war trauma

Back in the U.S., Pamela Benge, the mother of Alfred Alongo, killed in El Cajon, CA, said, "We came from a war zone, Uganda
If the skillfully employed force of the beloved community helps veterans of war, their families and children, and their providers to heal, it can similarly help survivors of violent loss in our neighborhoods. And law enforcement personnel whose stress levels are off the chart.
Working with thousands of Iraq and Afghanistan veterans and their families has taught me that war trauma -- be it abroad or a result of cumulative, traumatic, war-like violence at home -- operates like an IED blast.
War trauma brings in its wake a collapse of time. The present is engulfed; the past colonizes moment-to-moment experience; and the future is collapsed. Severe PTsxD and all variants of PTspD are characterized by an experience of haunting.
It's January 2007, the first moments of our first Coming Home Project retreat, an opportunity for veterans and families from around the country to come together to share stories and support one another. We gather for our first circle, thirty-three veterans and family members from seven states, with four facilitators.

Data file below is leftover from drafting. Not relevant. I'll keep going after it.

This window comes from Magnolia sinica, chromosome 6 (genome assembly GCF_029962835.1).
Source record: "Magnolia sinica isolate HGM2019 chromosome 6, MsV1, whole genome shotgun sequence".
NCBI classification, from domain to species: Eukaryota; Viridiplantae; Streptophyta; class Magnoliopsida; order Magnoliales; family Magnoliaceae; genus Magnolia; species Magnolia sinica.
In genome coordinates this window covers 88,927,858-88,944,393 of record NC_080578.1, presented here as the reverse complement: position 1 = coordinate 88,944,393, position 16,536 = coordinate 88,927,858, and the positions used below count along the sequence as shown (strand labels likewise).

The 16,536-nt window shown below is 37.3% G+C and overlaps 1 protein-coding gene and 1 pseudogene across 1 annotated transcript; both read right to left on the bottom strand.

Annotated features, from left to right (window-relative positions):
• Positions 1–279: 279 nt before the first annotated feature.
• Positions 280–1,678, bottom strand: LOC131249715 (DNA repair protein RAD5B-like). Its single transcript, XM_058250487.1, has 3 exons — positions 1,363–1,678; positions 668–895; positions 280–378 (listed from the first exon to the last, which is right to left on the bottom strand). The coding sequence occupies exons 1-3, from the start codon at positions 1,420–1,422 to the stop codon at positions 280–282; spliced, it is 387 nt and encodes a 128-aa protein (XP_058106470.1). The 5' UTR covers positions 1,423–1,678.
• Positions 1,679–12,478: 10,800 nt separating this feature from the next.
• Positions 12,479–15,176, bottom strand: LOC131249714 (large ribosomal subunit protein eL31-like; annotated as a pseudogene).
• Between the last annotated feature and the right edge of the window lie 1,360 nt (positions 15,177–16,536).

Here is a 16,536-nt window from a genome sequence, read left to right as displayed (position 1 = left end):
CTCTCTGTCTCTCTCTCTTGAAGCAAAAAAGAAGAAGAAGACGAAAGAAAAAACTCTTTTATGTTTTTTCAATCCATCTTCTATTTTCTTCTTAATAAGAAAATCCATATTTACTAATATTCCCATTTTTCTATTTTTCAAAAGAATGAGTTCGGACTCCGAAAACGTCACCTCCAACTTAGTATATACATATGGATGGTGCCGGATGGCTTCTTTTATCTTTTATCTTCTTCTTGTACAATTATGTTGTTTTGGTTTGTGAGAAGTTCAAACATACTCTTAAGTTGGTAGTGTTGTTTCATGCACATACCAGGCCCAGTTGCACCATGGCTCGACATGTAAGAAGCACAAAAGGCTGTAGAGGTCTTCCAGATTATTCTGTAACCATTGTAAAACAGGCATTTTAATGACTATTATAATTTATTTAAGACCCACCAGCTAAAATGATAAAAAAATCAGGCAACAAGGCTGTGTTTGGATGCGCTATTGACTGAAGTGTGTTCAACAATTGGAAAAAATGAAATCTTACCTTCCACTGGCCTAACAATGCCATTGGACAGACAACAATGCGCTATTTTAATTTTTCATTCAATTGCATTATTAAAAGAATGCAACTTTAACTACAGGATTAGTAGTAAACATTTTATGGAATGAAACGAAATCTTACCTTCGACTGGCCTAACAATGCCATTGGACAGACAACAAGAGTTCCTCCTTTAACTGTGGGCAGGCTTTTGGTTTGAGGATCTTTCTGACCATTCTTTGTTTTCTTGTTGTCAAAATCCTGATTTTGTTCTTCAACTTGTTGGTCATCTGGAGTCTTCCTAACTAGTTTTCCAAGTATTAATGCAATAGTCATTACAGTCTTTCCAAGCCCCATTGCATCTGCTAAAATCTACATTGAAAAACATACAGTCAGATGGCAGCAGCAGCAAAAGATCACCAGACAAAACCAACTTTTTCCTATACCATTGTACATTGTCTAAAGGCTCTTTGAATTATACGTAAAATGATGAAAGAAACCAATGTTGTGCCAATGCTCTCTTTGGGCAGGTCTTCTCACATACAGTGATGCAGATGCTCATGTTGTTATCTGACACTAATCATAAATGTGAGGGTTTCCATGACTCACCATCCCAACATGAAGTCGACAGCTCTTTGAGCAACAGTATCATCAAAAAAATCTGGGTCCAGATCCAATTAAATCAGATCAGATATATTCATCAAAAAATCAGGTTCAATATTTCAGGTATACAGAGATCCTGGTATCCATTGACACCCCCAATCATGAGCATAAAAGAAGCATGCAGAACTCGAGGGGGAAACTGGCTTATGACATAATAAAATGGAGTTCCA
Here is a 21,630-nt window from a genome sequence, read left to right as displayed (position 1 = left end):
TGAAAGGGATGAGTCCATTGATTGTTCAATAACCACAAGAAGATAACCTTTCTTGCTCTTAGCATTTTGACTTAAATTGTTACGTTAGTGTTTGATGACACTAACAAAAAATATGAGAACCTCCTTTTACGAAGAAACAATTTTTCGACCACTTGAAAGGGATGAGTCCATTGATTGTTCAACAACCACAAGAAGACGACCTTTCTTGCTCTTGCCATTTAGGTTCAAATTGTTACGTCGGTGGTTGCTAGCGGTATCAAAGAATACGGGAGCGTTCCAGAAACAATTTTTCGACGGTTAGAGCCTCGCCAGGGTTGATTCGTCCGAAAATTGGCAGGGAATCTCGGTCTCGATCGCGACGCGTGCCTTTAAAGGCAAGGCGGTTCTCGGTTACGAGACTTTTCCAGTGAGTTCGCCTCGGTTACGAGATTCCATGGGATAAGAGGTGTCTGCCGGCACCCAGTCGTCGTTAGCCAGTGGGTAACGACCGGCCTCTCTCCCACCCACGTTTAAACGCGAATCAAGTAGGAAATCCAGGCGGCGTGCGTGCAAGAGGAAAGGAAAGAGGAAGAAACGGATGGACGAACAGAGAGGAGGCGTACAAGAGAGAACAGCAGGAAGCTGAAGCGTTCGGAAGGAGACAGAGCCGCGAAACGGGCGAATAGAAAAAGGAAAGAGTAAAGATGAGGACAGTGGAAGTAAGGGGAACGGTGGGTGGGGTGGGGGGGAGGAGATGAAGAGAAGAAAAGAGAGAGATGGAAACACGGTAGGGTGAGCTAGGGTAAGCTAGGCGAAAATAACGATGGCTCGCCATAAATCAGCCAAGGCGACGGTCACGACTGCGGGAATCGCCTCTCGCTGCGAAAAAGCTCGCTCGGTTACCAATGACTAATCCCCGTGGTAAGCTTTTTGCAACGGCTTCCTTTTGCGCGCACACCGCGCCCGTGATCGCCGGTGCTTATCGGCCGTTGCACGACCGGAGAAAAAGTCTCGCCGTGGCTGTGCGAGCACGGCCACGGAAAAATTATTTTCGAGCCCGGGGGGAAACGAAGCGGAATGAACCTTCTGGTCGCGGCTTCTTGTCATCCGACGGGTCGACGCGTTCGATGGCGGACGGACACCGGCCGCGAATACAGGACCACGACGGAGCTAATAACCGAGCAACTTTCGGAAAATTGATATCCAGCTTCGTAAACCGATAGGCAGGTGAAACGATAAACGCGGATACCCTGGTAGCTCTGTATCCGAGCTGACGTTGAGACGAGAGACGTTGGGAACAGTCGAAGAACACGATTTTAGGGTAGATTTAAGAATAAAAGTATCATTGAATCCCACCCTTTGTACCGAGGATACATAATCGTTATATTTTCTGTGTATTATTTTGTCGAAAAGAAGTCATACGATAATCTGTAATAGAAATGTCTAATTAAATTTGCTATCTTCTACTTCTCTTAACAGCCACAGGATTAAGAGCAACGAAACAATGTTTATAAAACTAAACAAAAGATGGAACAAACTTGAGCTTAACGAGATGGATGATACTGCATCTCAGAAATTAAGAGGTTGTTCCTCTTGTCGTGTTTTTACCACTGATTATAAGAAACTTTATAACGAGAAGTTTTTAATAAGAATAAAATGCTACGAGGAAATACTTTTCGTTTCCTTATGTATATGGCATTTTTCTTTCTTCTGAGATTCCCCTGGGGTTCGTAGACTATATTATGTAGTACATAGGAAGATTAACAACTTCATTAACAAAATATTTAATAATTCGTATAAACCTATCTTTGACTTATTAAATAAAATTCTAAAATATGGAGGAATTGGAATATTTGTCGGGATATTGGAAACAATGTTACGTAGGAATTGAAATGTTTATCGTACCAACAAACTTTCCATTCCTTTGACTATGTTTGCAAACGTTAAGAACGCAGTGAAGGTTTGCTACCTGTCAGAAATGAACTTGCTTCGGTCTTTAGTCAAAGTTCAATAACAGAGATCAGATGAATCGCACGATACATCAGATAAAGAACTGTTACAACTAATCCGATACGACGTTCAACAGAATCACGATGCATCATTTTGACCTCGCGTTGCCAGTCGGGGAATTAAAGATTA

I want to focus on one troubling truism that research has unfortunately made quasi-axiomatic: It's not the deployments -- their intensity, their frequency, or their number -- that contribute to the epidemic of military suicide.
Laurent Bécue-Renard's documentary "Of Men and War," which screened this past weekend at the Istanbul Film Festival, testifies to the grislier "truth" of war. It showcases the lasting horrific effect of combat on both those who serve and their families.
With counseling and psychosocial support, young lives devastated by war and childhoods violently taken away can be reclaimed. We see it happen when they begin to smile again, laugh again, and play again.
October 10 commemorates World Mental Health Day and is observed, in part, to raise public awareness about mental health issues. One matter that deserves critical attention is better integrating mental health care in global humanitarian responses.
How quickly we forget war's multidimensional and devastating costs. How thoughtlessly we label the crucial act of remembering as "blindness," and judge ourselves and others for our understandable weariness.